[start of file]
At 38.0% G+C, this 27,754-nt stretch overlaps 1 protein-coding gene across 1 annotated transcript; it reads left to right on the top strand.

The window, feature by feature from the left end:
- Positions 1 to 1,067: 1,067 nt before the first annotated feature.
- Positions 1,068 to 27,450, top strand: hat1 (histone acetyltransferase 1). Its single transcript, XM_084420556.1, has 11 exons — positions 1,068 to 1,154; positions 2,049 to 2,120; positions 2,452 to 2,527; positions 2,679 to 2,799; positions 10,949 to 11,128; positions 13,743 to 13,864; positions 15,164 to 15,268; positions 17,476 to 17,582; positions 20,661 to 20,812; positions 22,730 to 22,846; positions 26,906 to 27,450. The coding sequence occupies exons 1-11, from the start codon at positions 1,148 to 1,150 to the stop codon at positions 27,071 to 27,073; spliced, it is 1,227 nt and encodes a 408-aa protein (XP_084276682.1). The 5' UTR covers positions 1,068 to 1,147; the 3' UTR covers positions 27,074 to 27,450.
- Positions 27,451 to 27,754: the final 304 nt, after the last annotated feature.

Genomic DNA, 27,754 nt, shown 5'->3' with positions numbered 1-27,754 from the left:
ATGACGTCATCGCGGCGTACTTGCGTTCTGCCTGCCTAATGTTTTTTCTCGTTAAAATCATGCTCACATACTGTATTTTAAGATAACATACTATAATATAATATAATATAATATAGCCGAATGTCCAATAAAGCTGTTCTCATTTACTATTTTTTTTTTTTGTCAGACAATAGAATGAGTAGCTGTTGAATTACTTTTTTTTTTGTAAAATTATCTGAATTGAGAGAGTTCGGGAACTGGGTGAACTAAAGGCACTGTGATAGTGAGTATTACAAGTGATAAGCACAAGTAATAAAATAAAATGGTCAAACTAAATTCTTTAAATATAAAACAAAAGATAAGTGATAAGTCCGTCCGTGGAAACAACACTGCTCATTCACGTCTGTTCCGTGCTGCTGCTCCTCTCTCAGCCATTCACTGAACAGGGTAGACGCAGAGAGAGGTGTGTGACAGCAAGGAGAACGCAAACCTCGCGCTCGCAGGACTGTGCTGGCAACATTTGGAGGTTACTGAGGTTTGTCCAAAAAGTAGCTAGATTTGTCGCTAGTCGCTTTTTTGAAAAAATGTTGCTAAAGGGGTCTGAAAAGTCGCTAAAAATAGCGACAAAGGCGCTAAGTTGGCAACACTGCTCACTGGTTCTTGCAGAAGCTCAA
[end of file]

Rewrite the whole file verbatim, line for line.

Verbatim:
At 38.0% G+C, this 27,754-nt stretch overlaps 1 protein-coding gene across 1 annotated transcript; it reads left to right on the top strand.

The window, feature by feature from the left end:
- Positions 1 to 1,067: 1,067 nt before the first annotated feature.
- Positions 1,068 to 27,450, top strand: hat1 (histone acetyltransferase 1). Its single transcript, XM_084420556.1, has 11 exons — positions 1,068 to 1,154; positions 2,049 to 2,120; positions 2,452 to 2,527; positions 2,679 to 2,799; positions 10,949 to 11,128; positions 13,743 to 13,864; positions 15,164 to 15,268; positions 17,476 to 17,582; positions 20,661 to 20,812; positions 22,730 to 22,846; positions 26,906 to 27,450. The coding sequence occupies exons 1-11, from the start codon at positions 1,148 to 1,150 to the stop codon at positions 27,071 to 27,073; spliced, it is 1,227 nt and encodes a 408-aa protein (XP_084276682.1). The 5' UTR covers positions 1,068 to 1,147; the 3' UTR covers positions 27,074 to 27,450.
- Positions 27,451 to 27,754: the final 304 nt, after the last annotated feature.

Genomic DNA, 27,754 nt, shown 5'->3' with positions numbered 1-27,754 from the left:
ATGACGTCATCGCGGCGTACTTGCGTTCTGCCTGCCTAATGTTTTTTCTCGTTAAAATCATGCTCACATACTGTATTTTAAGATAACATACTATAATATAATATAATATAATATAGCCGAATGTCCAATAAAGCTGTTCTCATTTACTATTTTTTTTTTTTGTCAGACAATAGAATGAGTAGCTGTTGAATTACTTTTTTTTTTGTAAAATTATCTGAATTGAGAGAGTTCGGGAACTGGGTGAACTAAAGGCACTGTGATAGTGAGTATTACAAGTGATAAGCACAAGTAATAAAATAAAATGGTCAAACTAAATTCTTTAAATATAAAACAAAAGATAAGTGATAAGTCCGTCCGTGGAAACAACACTGCTCATTCACGTCTGTTCCGTGCTGCTGCTCCTCTCTCAGCCATTCACTGAACAGGGTAGACGCAGAGAGAGGTGTGTGACAGCAAGGAGAACGCAAACCTCGCGCTCGCAGGACTGTGCTGGCAACATTTGGAGGTTACTGAGGTTTGTCCAAAAAGTAGCTAGATTTGTCGCTAGTCGCTTTTTTGAAAAAATGTTGCTAAAGGGGTCTGAAAAGTCGCTAAAAATAGCGACAAAGGCGCTAAGTTGGCAACACTGCTCACTGGTTCTTGCAGAAGCTCAA